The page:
Winter weather threatens Georgia blueberry, peach crops

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Winter weather threatens Georgia blueberry, peach crops

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HYOSUB SHIN / AJC/hshin@ajc.com
July 19, 2016 Jasper - Brian Maloof pops the blueberries into his mouth as he harvests fruits and vegetables at his farm in Jasper on Tuesday, July 19, 2016. Brian Maloof carries the legacy of his famous politico father, Manuel, somewhat heavily and quietly. An EMT who saved dozens of lives over the years, Maloof had witnessed a spate of pediatric deaths and was ready for a career change when his father asked him to take over the family business, Manuel's Tavern, in 1999. Maloof bought a nine-acre farm in Jasper, where he cultivates tomatoes, squash, potatoes, green beans and other vegetables that he wants to use in the restaurant kitchen. HYOSUB SHIN / HSHIN@AJC.COM

Georgia fruit farmers face the potential loss of millions of dollars in crops as a late-winter freeze threatens the state, top agriculture officials said Tuesday.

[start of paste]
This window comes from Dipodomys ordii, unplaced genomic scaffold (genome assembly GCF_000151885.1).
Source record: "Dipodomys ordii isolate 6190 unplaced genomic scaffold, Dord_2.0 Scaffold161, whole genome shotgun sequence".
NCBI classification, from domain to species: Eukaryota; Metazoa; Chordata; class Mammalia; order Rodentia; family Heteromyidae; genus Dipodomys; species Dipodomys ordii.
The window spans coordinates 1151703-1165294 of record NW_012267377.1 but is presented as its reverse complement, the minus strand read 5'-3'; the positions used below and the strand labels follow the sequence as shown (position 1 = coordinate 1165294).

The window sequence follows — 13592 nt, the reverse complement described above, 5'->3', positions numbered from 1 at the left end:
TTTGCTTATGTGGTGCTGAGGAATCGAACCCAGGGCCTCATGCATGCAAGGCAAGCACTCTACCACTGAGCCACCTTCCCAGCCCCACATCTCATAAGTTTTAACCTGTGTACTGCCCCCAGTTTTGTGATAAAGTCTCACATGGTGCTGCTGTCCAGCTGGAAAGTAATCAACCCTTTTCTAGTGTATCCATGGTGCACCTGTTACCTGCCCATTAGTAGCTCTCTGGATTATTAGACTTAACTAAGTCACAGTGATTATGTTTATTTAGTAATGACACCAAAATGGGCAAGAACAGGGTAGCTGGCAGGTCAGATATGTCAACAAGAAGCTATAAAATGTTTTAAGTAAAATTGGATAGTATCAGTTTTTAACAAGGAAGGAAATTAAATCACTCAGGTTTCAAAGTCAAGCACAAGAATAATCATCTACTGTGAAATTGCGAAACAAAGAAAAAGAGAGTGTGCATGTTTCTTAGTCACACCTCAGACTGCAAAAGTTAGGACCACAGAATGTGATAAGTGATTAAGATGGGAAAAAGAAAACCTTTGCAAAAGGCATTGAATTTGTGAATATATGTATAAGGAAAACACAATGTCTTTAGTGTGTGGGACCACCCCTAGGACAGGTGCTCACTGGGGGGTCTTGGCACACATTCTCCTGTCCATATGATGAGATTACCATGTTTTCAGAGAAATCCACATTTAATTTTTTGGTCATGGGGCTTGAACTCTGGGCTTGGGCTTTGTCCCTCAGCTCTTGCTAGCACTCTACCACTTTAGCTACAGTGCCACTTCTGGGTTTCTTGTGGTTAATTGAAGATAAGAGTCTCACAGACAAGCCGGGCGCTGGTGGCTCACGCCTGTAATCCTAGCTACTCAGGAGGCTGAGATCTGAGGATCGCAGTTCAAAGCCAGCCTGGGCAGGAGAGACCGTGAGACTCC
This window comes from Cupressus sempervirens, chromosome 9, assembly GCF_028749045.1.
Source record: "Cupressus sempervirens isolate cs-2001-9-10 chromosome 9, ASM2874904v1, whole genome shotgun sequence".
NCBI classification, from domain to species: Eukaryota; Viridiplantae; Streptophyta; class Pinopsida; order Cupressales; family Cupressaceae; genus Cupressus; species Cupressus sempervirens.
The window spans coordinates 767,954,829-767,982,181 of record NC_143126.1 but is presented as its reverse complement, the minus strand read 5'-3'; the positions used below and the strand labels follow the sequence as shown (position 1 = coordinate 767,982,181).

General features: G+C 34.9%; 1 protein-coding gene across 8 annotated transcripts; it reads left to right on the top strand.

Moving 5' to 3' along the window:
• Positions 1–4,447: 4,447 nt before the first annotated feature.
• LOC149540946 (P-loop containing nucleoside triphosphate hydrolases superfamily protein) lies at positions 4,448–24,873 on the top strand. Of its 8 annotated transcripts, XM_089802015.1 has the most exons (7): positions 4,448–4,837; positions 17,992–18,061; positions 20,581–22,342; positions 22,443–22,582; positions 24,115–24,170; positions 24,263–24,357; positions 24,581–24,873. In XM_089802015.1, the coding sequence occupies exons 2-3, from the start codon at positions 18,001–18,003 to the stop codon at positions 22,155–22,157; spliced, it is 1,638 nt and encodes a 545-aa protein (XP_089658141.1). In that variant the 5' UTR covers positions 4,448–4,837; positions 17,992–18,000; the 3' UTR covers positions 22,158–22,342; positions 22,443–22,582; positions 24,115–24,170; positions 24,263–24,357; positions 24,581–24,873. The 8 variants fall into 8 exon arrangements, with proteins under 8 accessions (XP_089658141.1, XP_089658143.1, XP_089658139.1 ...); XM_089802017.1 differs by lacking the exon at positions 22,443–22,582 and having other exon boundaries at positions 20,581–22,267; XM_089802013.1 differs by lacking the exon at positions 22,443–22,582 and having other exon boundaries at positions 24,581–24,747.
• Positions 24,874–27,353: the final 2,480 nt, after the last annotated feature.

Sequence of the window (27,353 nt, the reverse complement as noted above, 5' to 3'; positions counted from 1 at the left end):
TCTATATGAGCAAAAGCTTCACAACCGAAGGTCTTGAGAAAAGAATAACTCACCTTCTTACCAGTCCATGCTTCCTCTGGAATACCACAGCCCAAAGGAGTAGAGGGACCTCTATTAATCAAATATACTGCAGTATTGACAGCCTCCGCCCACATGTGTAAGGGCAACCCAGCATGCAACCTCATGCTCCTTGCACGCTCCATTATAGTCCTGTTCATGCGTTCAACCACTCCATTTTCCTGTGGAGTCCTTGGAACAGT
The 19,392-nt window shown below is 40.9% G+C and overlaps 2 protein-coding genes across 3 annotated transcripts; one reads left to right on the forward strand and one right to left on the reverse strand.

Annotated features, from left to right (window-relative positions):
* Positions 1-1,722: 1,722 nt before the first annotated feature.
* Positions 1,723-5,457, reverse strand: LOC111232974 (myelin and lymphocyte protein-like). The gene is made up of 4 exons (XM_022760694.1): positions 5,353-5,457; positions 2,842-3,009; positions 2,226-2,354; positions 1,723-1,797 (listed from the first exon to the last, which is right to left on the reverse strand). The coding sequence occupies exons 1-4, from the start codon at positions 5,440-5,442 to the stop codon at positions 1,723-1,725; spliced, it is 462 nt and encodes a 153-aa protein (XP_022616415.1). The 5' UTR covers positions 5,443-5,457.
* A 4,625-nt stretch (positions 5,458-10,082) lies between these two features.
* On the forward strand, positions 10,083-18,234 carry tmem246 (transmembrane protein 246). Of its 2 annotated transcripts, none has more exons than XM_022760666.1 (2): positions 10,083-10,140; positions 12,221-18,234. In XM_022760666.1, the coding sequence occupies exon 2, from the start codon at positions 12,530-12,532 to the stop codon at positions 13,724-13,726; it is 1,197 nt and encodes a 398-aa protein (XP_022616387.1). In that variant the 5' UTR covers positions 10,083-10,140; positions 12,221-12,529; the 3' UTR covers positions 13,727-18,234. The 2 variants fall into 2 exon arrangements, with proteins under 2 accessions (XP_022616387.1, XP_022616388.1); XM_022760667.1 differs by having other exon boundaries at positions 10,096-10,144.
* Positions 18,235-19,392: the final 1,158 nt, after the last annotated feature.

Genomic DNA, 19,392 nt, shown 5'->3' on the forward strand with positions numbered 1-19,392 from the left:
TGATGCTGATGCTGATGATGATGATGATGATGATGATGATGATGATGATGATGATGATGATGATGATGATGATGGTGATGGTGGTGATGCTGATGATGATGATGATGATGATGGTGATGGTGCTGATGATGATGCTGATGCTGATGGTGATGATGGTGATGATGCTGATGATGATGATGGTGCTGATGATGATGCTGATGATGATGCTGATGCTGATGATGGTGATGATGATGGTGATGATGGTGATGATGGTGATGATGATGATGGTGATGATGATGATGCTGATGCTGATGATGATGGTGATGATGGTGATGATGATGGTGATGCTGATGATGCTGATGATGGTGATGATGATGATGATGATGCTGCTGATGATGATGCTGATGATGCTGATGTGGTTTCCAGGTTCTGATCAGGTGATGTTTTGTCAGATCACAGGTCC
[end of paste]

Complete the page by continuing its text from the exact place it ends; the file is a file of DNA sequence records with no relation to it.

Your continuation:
State Agriculture Commissioner Gary Black said blueberry and peach farmers in particular are at risk. 

“They’re telling me this morning that 60 percent of the rabbit-eye blueberries and then even some portions of the highbush could get pounded tonight,” Black said. 

Georgia leads the country in blueberry production. Most of central and north Georgia will be under a freeze warning from 11 p.m. Tuesday until 11 a.m. Wednesday. 

House Agriculture Committee Chairman Tom McCall, R-Elberton, said peach farmers, too, are concerned. 

“Farmers north of Macon had been preparing a bumper crop and were almost naming their own prices,” McCall said. 

Meteorologist Brad Nitz with your early Tuesday evening weather forecast. www.accessatlanta.com

Now, those farmers could see fruit freeze overnight, while farmers south of Macon have struggled with not enough cool weather, he said. 

Black said it remains to be seen if the state’s Vidalia onion crop is impacted by the freeze. 

“Onions are a little more resilient,” he said. “I’m not ready to comment on that. We’ll wait and see.”

There’s not much that can be done to help farmers, Black said, except pray for warmer weather. 

“We’re going to be joining several groups, there are prayer meetings all over South Georgia,” he said. “We’ll be asking the Lord to protect us.”

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